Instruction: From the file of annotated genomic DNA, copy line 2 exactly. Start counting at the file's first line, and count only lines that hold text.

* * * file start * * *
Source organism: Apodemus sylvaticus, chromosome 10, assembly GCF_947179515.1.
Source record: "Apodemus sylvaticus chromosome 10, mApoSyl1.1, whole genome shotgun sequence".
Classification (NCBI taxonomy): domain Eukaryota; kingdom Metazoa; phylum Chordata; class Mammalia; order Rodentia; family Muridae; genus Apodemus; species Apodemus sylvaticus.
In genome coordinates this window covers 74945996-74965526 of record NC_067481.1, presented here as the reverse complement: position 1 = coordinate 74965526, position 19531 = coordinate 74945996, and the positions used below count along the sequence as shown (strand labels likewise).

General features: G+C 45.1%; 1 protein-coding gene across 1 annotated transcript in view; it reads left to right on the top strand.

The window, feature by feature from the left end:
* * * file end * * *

Source record: "Apodemus sylvaticus chromosome 10, mApoSyl1.1, whole genome shotgun sequence".